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Balancing the Physician and Supply Demand in India

Sustaining the gap between physicians and their demand

Several reports have been projecting that the demand for physicians will grow faster than the supply leading to a substantial future shortfall of doctors. This situation is the result of inadequate funding in the health care sector which translates to a shortage of skilled workers/human resources.

Another major reason for this trend is due to the reason that most of the physicians are nearing their retiring age and few others are demanding early retirement due to COVID-induced exhaustion. Further, shifts in the retirement pattern could also affect the physician supply. 

Technology is also rapidly advancing and will reinvent healthcare as we know it. The future of physician’s diagnostic, monitoring, and prescription that consumes almost 80% of their time will be replaced by smart hardware, software, and testing.

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The amount of vacant healthcare provider positions is a key indicator of the gap in the physician supply demand. 


                        Percentage of Specialist Vacancies at Health Centers in India 


S.no State Percentage 
1. Arunachal Pradesh 89%
2. Chhattisgarh 78%
3. Bihar 61%
4. Uttarakhand 60%
5. Gujarat 56%


              Percentage of Staff Nurse Vacancies at Primary & Community Health Centers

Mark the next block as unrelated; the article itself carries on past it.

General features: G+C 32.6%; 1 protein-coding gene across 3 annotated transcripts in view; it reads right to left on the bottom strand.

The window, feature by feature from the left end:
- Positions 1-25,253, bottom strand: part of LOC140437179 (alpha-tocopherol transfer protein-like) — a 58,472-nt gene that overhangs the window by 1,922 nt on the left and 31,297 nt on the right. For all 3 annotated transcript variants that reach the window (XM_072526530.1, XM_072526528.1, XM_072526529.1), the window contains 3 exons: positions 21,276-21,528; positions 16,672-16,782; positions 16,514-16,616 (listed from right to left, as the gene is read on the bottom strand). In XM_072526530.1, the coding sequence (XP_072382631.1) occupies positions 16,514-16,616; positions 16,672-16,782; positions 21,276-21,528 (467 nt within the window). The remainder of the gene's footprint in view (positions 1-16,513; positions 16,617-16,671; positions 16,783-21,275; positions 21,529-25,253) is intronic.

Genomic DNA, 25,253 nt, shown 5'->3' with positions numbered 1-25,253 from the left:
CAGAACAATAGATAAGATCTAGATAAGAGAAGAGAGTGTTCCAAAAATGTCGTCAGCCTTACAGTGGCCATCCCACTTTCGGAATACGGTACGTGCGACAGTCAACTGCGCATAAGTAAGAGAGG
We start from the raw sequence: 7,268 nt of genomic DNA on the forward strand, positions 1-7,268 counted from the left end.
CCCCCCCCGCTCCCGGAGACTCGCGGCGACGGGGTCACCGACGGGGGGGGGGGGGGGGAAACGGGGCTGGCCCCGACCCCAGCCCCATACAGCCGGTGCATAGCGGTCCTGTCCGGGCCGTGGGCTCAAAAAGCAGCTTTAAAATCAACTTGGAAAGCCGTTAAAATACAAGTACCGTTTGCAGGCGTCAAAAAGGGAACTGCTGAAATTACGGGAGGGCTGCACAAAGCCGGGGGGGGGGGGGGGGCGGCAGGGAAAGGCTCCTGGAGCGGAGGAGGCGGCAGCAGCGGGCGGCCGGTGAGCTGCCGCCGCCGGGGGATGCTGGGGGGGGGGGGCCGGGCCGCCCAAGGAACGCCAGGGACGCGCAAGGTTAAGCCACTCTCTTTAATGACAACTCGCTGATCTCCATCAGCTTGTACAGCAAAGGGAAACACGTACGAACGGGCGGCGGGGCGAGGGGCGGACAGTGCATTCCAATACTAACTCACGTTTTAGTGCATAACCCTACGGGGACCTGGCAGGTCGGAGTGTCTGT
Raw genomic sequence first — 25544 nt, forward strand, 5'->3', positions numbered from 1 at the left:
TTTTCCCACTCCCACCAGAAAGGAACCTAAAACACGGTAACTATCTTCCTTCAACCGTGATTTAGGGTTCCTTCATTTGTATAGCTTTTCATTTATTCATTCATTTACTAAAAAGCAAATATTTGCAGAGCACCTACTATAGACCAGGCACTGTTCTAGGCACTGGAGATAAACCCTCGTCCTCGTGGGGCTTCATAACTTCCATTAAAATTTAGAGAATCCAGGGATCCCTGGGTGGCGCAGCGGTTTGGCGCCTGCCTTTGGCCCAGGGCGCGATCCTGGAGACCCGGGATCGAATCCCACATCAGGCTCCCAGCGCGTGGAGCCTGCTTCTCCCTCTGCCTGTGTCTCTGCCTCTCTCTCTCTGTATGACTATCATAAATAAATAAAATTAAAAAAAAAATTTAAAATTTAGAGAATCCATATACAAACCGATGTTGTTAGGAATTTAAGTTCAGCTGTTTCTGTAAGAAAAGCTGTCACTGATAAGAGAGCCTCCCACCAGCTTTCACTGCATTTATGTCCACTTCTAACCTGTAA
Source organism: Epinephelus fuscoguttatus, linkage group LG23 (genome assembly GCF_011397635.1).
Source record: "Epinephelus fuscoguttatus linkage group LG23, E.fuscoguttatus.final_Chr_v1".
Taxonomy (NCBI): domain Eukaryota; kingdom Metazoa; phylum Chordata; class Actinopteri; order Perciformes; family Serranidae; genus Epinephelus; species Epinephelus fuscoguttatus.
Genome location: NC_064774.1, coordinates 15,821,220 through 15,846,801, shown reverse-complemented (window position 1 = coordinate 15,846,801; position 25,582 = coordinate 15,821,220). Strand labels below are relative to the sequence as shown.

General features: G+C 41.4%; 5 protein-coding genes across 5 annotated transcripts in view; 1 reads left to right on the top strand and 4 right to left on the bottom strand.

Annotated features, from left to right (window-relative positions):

S.no State Percentage
1. Jharkhand 75%
2.  Sikkim  62%
3.  Bihar  50%
4.  Rajasthan 47%
5. Haryana 43%
6. NCT Delhi 41%


             Percentage of Medical Officers Vacancies at Primary Health Centers in India 


S.no State Percentage
1.  Bihar  64%
2.  Madhya Pradesh  58%
3.  Jharkhand 49%
4.  Chhattisgarh  45%
5. Manipur 43%
6.  Tripura 2%
7. Kerala 6%
8.  Tamilnadu 8%
9.  Punjab 8%


The rising vacancies for healthcare practitioners in the primary healthcare center and other specialty care will imply that a majority of the population in our country will rely on private healthcare providers which will cause a serious burn in the pocket. As per reports, between 2011-12, almost 55 million Indians were driven to poverty due to out-of-pocket (OOP) health expenses.

 As per the analysis from Observer Research Foundation, apart from inadequate fund allocation, the lack of consistency in the timely release of the funds from the Centre to the State governments has also led to the disparity in the service provided.  

It was found that there were more unutilized funds by the end of the year in the states that specifically needed them the most. A certain file with a request for the release of funds will have to pass through at least 32 desks while going up the authoritative ladder and 25 desks on its way down. 

The analysis from Niti Health Index is that the average time taken for the transfer of Central National Health Mission (NHM) funds from the state treasury to the individual department has a huge difference between all the states. As per the Niti Index Rankings, states like Odisha and Rajasthan performed better based on certain key performance metrics and Goa and Manipur did well based on better health outcomes. 

All the involved parties that must work towards attaining a better healthcare facility for our country must agree upon a common health program at the state level. The National Health Policy 2017 is iterating the need for adopting a rights-based approach. India should work on reducing the strenuous bureaucratic delay in the disbursement of funds at every level. This is a difficult but important step but focusing on improving the Centre-state relations within the several parties that are involved should be a priority too. 

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